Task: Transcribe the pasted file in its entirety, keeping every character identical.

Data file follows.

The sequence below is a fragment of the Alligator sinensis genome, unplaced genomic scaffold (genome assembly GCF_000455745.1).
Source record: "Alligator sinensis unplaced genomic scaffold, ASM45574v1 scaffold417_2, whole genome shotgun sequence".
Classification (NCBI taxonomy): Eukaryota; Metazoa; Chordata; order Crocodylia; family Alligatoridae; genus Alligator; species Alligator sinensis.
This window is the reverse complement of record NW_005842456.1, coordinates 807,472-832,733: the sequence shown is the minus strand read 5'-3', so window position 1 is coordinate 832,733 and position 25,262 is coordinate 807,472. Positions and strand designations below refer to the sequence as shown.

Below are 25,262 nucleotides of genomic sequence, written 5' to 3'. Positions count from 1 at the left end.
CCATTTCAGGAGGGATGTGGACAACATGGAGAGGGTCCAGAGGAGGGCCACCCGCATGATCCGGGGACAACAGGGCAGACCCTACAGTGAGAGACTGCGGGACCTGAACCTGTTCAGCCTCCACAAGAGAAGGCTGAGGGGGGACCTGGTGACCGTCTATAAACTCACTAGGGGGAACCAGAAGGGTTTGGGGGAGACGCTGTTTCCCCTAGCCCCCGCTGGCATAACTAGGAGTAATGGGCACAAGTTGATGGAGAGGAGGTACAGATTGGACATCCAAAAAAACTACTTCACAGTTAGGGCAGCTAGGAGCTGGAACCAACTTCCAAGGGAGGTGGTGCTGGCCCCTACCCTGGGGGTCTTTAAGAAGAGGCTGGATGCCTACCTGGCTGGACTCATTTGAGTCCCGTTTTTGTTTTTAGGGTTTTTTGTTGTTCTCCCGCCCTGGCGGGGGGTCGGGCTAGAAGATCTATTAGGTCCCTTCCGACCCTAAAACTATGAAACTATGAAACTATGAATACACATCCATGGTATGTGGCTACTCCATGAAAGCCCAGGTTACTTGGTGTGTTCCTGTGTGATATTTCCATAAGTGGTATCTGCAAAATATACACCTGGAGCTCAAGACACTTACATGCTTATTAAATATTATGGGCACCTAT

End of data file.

The sequence below is a fragment of the Alligator sinensis genome, unplaced genomic scaffold (genome assembly GCF_000455745.1).
Source record: "Alligator sinensis unplaced genomic scaffold, ASM45574v1 scaffold417_2, whole genome shotgun sequence".
Classification (NCBI taxonomy): Eukaryota; Metazoa; Chordata; order Crocodylia; family Alligatoridae; genus Alligator; species Alligator sinensis.
This window is the reverse complement of record NW_005842456.1, coordinates 807,472-832,733: the sequence shown is the minus strand read 5'-3', so window position 1 is coordinate 832,733 and position 25,262 is coordinate 807,472. Positions and strand designations below refer to the sequence as shown.

Below are 25,262 nucleotides of genomic sequence, written 5' to 3'. Positions count from 1 at the left end.
CCATTTCAGGAGGGATGTGGACAACATGGAGAGGGTCCAGAGGAGGGCCACCCGCATGATCCGGGGACAACAGGGCAGACCCTACAGTGAGAGACTGCGGGACCTGAACCTGTTCAGCCTCCACAAGAGAAGGCTGAGGGGGGACCTGGTGACCGTCTATAAACTCACTAGGGGGAACCAGAAGGGTTTGGGGGAGACGCTGTTTCCCCTAGCCCCCGCTGGCATAACTAGGAGTAATGGGCACAAGTTGATGGAGAGGAGGTACAGATTGGACATCCAAAAAAACTACTTCACAGTTAGGGCAGCTAGGAGCTGGAACCAACTTCCAAGGGAGGTGGTGCTGGCCCCTACCCTGGGGGTCTTTAAGAAGAGGCTGGATGCCTACCTGGCTGGACTCATTTGAGTCCCGTTTTTGTTTTTAGGGTTTTTTGTTGTTCTCCCGCCCTGGCGGGGGGTCGGGCTAGAAGATCTATTAGGTCCCTTCCGACCCTAAAACTATGAAACTATGAAACTATGAATACACATCCATGGTATGTGGCTACTCCATGAAAGCCCAGGTTACTTGGTGTGTTCCTGTGTGATATTTCCATAAGTGGTATCTGCAAAATATACACCTGGAGCTCAAGACACTTACATGCTTATTAAATATTATGGGCACCTAT